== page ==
In what looked like scenes from a retro science fiction movie, NASA’s Morpheus Lander successfully conducted its first two back-to-back free-flight tests within a week, earlier this month at the agency’s Kennedy Space Center’s Shuttle Landing Facility in Merritt Island, Fla.
Following the cancellation of the Constellation program and NASA’s refocusing of direction in 2010, many within the space community and among the general public have lamented the lack of an existing cargo and crew planetary landing capability. Yet, what many still don’t know is that NASA is steadily working—and has been for the last three years—on enabling such a capability through the development and testing of its Morpheus Lander.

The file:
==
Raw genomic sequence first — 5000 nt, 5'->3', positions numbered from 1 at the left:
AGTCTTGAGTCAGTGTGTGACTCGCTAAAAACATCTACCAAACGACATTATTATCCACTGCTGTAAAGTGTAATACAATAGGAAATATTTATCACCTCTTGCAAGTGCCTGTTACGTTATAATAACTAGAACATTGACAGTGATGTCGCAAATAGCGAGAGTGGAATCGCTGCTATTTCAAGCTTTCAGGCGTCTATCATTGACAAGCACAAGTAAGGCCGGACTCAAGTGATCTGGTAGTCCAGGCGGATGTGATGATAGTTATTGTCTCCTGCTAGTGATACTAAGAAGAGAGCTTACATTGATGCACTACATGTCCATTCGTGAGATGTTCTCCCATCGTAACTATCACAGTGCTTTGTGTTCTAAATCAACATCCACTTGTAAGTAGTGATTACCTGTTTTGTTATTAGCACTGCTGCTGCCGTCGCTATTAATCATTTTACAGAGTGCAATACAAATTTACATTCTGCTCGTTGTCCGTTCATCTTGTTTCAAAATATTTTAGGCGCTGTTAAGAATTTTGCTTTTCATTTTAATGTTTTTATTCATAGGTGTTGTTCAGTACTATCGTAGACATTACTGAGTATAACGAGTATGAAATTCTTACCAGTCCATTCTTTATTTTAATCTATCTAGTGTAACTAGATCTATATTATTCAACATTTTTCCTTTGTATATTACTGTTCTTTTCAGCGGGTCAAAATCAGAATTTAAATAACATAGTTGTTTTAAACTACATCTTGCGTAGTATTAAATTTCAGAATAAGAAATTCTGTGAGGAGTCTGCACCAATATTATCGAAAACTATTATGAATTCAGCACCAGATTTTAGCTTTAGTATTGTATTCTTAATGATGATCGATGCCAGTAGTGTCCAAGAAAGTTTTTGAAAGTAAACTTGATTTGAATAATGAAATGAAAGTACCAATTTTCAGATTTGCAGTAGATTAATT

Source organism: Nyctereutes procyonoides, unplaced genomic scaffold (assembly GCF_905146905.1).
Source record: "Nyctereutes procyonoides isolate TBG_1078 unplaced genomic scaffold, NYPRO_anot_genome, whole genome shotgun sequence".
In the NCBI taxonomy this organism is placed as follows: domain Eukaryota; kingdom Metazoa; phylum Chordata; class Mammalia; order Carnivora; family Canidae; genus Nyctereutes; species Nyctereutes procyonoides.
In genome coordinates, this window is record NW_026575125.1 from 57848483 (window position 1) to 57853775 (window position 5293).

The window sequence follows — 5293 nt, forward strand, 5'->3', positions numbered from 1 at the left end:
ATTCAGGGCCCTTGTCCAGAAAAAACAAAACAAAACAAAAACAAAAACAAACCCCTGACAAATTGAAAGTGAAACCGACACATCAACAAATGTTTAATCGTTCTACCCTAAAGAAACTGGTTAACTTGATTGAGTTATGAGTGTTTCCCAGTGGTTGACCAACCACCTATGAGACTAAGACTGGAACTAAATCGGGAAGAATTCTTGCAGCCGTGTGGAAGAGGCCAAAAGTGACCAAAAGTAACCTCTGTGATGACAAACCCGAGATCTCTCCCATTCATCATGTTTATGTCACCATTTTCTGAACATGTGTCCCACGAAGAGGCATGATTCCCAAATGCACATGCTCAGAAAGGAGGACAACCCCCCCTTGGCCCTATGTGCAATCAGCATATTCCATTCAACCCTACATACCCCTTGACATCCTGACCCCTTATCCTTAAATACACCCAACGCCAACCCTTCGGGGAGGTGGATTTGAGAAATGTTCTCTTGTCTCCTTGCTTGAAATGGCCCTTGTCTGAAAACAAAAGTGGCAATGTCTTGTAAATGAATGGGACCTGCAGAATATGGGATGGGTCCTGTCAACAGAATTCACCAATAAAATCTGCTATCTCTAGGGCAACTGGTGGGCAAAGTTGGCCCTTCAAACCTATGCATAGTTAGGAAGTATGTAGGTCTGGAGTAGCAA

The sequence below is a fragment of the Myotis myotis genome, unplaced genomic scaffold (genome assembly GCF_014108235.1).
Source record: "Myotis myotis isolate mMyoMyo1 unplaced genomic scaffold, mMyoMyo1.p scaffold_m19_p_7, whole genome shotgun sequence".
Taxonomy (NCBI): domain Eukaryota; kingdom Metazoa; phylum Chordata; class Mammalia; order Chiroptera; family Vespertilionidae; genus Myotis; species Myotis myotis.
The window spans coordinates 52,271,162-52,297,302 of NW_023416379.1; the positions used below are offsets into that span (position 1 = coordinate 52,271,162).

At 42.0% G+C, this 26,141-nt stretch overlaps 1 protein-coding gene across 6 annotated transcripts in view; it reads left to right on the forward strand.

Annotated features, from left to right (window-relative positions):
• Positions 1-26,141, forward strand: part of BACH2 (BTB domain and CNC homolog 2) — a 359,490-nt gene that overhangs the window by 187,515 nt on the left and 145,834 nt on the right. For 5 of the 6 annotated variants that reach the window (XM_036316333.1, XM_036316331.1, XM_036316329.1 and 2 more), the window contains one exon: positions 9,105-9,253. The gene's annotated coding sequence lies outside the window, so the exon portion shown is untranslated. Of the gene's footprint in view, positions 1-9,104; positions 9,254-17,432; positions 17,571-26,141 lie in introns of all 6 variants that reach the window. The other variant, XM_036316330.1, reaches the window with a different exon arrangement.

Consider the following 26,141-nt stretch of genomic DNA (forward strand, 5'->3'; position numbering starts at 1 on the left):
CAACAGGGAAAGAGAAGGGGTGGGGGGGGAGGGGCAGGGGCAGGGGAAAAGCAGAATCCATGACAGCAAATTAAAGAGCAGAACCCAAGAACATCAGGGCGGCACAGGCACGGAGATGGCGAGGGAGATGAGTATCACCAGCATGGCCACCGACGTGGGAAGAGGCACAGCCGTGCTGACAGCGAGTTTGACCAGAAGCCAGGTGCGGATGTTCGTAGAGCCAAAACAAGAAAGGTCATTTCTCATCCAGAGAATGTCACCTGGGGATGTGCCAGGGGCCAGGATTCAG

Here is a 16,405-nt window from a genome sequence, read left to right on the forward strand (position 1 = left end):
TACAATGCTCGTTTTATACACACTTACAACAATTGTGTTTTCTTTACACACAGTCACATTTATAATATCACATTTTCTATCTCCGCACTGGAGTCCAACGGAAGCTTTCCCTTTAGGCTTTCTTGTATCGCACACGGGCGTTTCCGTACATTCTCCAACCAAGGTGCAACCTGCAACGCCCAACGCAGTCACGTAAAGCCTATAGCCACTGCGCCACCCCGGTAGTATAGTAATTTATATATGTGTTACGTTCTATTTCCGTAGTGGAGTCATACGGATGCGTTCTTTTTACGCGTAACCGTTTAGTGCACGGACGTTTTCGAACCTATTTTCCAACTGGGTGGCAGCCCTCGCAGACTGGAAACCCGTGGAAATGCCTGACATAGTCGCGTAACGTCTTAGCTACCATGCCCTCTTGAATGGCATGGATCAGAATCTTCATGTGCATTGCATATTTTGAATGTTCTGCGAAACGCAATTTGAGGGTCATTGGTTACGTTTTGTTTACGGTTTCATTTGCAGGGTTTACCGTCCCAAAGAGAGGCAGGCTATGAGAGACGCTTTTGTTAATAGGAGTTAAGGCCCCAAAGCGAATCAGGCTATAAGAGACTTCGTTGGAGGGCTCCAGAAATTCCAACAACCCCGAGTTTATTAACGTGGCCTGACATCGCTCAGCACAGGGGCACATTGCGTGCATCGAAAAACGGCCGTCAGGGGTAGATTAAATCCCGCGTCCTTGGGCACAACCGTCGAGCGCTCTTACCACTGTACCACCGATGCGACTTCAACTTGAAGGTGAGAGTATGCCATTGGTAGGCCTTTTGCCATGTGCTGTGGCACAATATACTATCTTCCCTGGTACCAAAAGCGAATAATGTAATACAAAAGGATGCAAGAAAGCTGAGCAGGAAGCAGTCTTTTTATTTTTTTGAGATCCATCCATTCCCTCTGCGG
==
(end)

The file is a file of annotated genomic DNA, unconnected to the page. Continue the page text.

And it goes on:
The Morpheus Lander is a prototype planetary landing vehicle being developed by the space agency since 2010, in cooperation with the private space company Armadillo Aerospace. It is used as a testbed and technology demonstrator for the development of planetary landers that could access hard-to-reach areas on future missions to the Moon, Mars, or elsewhere. To that end, the Morpheus Lander employs a set of innovative technologies, like Vertical Takeoff, Vertical Landing (VTVL) and Autonomous Landing Hazard Avoidance Technology (ALHAT).